A kind of utopia

New Zealand, the south island in particular, is really a kind of utopia. It has an enormous range of natural beauty, and all the world of modernity in quality and abundance, but a sparse population, resulting in a much lower stress rate in general, and happier, more relaxed people, and a kind of sanity you don’t find as much of anymore in the states. For example, there are no speed traps on the roads. For example you pump first and then pay. For example, you don’t pester the waiter for the check. Instead, when you’re ready, you go up and pay. For example, if you ever have to wait in line, chances are you’re behind one other person only. For example, at this spectacular beach on Golden Bay there were OK only ten people there, all day altogether, on a warm sunny late spring day. For example, every one you talk to cheerfully tells you of some wonderful place you never heard of before. I do think that population density has a lot to do with it. The pressures of just not having enough space and time for living well do seem to drive people somewhat insane.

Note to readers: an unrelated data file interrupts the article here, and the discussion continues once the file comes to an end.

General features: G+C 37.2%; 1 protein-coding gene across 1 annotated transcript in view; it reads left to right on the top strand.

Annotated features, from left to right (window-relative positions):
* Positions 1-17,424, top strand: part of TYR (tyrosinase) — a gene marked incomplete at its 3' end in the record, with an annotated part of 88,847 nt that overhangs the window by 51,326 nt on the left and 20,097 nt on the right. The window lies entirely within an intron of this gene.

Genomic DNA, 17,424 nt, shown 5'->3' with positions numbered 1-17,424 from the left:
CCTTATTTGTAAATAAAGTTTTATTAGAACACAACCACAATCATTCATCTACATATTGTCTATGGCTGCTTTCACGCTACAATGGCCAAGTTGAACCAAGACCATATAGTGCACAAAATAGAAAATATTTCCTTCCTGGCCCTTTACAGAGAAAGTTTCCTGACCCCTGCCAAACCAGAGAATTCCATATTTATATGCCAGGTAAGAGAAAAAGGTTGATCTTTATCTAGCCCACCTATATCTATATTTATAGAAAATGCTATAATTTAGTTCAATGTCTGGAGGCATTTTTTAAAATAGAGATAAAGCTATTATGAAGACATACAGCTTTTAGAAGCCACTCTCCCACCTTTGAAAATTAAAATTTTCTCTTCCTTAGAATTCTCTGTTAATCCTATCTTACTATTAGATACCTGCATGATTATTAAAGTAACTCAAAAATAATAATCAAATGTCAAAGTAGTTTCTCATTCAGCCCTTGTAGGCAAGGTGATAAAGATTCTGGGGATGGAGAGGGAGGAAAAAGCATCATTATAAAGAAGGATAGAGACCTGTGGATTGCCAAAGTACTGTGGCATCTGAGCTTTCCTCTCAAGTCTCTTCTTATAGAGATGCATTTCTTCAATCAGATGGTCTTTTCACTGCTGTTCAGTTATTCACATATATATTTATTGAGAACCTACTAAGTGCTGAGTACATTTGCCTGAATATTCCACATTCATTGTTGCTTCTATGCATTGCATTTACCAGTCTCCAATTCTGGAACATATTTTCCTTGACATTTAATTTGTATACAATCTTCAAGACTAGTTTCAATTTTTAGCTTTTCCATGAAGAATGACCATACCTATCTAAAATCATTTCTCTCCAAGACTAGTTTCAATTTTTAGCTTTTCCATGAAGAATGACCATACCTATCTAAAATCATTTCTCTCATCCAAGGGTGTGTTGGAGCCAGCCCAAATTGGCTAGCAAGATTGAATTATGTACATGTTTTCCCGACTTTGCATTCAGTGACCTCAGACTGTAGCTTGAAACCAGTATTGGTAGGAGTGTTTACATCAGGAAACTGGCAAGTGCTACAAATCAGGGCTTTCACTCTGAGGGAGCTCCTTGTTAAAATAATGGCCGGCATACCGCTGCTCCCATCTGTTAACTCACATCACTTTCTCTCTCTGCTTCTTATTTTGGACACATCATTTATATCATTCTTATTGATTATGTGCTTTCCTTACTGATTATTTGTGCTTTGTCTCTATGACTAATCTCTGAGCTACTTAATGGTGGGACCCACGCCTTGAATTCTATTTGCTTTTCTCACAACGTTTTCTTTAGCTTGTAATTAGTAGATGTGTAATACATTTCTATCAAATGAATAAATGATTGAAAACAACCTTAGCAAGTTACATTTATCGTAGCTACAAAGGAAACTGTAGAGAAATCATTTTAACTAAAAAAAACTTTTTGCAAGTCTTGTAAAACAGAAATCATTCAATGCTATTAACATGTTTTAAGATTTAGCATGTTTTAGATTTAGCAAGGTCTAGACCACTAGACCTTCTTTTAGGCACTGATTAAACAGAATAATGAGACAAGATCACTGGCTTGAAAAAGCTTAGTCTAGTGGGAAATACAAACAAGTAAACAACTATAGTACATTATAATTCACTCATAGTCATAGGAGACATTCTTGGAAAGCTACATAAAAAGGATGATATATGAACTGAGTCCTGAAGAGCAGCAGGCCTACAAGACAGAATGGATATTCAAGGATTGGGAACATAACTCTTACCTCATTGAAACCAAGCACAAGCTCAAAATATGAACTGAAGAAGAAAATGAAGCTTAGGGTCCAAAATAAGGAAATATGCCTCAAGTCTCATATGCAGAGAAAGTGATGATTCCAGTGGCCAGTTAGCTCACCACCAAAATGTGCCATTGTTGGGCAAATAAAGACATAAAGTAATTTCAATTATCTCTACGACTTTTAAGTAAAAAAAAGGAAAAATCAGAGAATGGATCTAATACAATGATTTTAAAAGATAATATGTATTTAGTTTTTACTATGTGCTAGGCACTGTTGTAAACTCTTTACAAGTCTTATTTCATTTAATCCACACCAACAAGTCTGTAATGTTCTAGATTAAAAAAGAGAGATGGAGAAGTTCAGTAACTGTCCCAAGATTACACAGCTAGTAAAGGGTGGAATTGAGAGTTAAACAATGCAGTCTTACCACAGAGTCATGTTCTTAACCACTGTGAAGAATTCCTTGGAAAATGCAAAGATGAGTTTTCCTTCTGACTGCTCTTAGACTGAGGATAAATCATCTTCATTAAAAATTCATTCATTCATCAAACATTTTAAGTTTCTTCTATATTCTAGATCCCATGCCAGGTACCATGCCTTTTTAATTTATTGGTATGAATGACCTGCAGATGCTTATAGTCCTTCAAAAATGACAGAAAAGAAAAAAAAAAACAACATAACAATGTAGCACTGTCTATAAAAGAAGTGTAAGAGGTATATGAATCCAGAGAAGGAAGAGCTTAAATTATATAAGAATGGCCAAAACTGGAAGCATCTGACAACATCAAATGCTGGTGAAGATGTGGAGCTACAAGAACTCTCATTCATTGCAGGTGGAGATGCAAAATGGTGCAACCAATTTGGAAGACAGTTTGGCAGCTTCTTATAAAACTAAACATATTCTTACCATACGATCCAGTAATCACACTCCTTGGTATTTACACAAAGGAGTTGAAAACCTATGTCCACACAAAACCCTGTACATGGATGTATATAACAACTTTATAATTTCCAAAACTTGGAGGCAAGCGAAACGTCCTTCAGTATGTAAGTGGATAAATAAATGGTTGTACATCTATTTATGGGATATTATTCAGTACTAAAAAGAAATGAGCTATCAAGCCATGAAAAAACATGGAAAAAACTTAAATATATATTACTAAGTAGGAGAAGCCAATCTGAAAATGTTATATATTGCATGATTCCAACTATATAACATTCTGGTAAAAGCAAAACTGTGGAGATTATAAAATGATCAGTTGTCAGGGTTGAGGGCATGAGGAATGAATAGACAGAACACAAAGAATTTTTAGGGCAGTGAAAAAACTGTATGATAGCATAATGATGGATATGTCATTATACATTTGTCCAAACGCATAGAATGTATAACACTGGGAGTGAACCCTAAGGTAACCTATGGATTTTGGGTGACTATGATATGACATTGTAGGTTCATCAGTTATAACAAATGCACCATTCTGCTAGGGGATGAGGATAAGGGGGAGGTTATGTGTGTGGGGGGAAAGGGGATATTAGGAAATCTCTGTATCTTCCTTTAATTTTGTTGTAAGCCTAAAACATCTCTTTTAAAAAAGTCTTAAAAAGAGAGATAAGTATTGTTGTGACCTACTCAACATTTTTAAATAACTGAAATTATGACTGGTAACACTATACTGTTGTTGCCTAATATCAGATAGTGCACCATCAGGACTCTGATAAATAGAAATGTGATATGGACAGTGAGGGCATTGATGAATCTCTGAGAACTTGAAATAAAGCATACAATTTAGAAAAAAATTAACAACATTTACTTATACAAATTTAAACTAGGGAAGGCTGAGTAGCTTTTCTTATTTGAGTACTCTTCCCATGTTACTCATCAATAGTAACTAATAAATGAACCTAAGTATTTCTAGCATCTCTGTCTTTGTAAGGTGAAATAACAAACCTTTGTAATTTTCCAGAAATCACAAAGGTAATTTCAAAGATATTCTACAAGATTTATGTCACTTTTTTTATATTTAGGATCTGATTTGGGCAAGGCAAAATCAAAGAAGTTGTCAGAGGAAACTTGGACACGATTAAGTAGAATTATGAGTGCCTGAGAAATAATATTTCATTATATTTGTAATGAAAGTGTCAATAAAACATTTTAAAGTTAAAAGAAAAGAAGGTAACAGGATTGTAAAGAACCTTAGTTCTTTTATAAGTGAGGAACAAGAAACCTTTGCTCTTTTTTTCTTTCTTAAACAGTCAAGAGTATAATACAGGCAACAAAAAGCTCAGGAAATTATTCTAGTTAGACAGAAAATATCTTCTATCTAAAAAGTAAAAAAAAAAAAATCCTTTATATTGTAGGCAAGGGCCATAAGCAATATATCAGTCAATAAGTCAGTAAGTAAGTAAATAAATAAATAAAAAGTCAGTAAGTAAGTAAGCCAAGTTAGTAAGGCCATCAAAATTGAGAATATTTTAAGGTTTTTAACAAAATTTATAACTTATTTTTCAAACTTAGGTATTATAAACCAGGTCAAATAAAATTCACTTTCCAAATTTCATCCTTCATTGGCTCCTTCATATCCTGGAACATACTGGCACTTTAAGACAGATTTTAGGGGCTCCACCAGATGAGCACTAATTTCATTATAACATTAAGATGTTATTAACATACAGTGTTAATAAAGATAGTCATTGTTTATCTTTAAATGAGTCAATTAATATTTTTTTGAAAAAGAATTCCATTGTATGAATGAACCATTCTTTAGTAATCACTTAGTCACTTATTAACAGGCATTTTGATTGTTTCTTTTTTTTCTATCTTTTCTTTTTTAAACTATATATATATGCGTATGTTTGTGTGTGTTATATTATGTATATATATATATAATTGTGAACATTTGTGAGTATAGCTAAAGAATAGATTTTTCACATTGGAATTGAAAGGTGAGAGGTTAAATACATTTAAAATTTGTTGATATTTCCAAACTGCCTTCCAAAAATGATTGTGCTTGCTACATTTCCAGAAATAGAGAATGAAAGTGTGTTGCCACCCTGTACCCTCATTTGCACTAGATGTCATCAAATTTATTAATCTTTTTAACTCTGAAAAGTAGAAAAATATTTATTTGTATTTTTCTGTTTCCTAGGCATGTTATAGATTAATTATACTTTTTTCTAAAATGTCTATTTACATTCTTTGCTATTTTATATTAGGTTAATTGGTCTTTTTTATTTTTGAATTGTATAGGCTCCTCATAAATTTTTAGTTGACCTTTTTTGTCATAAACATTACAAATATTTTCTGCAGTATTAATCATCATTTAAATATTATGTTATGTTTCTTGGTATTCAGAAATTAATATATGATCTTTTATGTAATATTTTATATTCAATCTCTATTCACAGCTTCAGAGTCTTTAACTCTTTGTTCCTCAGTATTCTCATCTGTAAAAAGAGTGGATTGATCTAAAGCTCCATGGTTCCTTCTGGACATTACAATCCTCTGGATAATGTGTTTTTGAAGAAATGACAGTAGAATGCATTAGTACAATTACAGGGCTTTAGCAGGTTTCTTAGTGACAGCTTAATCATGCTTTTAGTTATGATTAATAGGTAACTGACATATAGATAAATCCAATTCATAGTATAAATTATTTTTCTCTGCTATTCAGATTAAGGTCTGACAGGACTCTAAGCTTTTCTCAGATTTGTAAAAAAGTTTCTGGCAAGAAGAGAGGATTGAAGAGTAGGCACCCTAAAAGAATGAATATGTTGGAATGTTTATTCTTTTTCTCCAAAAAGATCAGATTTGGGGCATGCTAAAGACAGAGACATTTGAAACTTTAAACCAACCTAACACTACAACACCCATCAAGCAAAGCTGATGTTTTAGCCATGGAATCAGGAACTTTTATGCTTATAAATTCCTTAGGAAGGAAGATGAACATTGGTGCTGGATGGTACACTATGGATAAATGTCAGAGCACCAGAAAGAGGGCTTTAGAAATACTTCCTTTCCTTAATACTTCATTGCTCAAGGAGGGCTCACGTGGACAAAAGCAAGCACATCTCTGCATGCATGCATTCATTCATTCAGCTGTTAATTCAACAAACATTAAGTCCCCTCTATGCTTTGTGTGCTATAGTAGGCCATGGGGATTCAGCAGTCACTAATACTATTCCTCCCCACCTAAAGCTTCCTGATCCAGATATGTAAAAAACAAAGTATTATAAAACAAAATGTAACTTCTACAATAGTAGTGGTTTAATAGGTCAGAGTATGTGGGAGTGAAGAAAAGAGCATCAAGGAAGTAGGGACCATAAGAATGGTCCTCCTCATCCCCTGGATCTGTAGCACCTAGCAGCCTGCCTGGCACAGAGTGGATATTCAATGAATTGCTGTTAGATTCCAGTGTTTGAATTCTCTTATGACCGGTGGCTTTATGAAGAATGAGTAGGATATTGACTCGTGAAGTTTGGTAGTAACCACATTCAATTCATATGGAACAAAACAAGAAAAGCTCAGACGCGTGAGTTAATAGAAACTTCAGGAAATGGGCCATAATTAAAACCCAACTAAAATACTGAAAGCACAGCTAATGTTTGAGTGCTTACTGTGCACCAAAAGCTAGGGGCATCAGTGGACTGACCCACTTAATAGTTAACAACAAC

The place seems to me now a sort of distilled California, with a fraction of the population and traffic, all the beauty, and no Central Valley.

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